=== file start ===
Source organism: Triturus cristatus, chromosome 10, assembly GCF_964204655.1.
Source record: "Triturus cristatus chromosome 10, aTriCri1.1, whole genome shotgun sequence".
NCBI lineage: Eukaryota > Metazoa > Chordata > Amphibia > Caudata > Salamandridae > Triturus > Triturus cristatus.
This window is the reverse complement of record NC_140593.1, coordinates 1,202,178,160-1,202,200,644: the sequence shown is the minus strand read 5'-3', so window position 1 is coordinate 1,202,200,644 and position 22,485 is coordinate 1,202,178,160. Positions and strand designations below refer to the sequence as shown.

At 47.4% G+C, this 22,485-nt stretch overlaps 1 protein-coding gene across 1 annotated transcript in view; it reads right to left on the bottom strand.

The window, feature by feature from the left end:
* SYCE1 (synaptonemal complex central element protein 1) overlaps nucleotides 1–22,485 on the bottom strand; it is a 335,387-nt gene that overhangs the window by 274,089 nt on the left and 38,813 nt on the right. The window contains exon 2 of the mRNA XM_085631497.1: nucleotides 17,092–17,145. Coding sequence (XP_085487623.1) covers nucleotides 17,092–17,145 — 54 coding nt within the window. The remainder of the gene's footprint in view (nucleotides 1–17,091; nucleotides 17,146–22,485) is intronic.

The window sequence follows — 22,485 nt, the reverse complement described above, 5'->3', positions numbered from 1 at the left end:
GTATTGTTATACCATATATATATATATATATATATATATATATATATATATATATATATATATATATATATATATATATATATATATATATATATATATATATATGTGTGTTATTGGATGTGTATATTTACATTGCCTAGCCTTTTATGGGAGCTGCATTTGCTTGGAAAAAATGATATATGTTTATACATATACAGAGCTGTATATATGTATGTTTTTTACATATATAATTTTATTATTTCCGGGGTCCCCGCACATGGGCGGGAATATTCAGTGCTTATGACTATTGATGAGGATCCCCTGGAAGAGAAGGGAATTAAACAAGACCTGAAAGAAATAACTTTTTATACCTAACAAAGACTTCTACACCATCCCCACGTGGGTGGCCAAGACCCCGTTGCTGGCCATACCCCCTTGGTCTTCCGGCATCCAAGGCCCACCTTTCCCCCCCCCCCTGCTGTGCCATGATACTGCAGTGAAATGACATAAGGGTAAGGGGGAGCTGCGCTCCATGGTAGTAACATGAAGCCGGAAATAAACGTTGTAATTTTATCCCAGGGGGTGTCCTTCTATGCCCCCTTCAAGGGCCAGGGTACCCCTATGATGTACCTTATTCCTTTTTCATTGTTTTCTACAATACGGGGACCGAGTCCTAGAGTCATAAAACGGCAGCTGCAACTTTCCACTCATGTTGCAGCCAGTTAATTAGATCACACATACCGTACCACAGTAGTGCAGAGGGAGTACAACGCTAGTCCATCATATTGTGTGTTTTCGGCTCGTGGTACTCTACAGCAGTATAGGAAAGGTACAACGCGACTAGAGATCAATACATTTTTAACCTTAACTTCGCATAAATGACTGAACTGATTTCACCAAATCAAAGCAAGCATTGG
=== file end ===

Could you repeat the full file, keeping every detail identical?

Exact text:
Source organism: Triturus cristatus, chromosome 10, assembly GCF_964204655.1.
Source record: "Triturus cristatus chromosome 10, aTriCri1.1, whole genome shotgun sequence".
NCBI lineage: Eukaryota > Metazoa > Chordata > Amphibia > Caudata > Salamandridae > Triturus > Triturus cristatus.
This window is the reverse complement of record NC_140593.1, coordinates 1,202,178,160-1,202,200,644: the sequence shown is the minus strand read 5'-3', so window position 1 is coordinate 1,202,200,644 and position 22,485 is coordinate 1,202,178,160. Positions and strand designations below refer to the sequence as shown.

At 47.4% G+C, this 22,485-nt stretch overlaps 1 protein-coding gene across 1 annotated transcript in view; it reads right to left on the bottom strand.

The window, feature by feature from the left end:
* SYCE1 (synaptonemal complex central element protein 1) overlaps nucleotides 1–22,485 on the bottom strand; it is a 335,387-nt gene that overhangs the window by 274,089 nt on the left and 38,813 nt on the right. The window contains exon 2 of the mRNA XM_085631497.1: nucleotides 17,092–17,145. Coding sequence (XP_085487623.1) covers nucleotides 17,092–17,145 — 54 coding nt within the window. The remainder of the gene's footprint in view (nucleotides 1–17,091; nucleotides 17,146–22,485) is intronic.

The window sequence follows — 22,485 nt, the reverse complement described above, 5'->3', positions numbered from 1 at the left end:
GTATTGTTATACCATATATATATATATATATATATATATATATATATATATATATATATATATATATATATATATATATATATATATATATATATATATATATATGTGTGTTATTGGATGTGTATATTTACATTGCCTAGCCTTTTATGGGAGCTGCATTTGCTTGGAAAAAATGATATATGTTTATACATATACAGAGCTGTATATATGTATGTTTTTTACATATATAATTTTATTATTTCCGGGGTCCCCGCACATGGGCGGGAATATTCAGTGCTTATGACTATTGATGAGGATCCCCTGGAAGAGAAGGGAATTAAACAAGACCTGAAAGAAATAACTTTTTATACCTAACAAAGACTTCTACACCATCCCCACGTGGGTGGCCAAGACCCCGTTGCTGGCCATACCCCCTTGGTCTTCCGGCATCCAAGGCCCACCTTTCCCCCCCCCCCTGCTGTGCCATGATACTGCAGTGAAATGACATAAGGGTAAGGGGGAGCTGCGCTCCATGGTAGTAACATGAAGCCGGAAATAAACGTTGTAATTTTATCCCAGGGGGTGTCCTTCTATGCCCCCTTCAAGGGCCAGGGTACCCCTATGATGTACCTTATTCCTTTTTCATTGTTTTCTACAATACGGGGACCGAGTCCTAGAGTCATAAAACGGCAGCTGCAACTTTCCACTCATGTTGCAGCCAGTTAATTAGATCACACATACCGTACCACAGTAGTGCAGAGGGAGTACAACGCTAGTCCATCATATTGTGTGTTTTCGGCTCGTGGTACTCTACAGCAGTATAGGAAAGGTACAACGCGACTAGAGATCAATACATTTTTAACCTTAACTTCGCATAAATGACTGAACTGATTTCACCAAATCAAAGCAAGCATTGG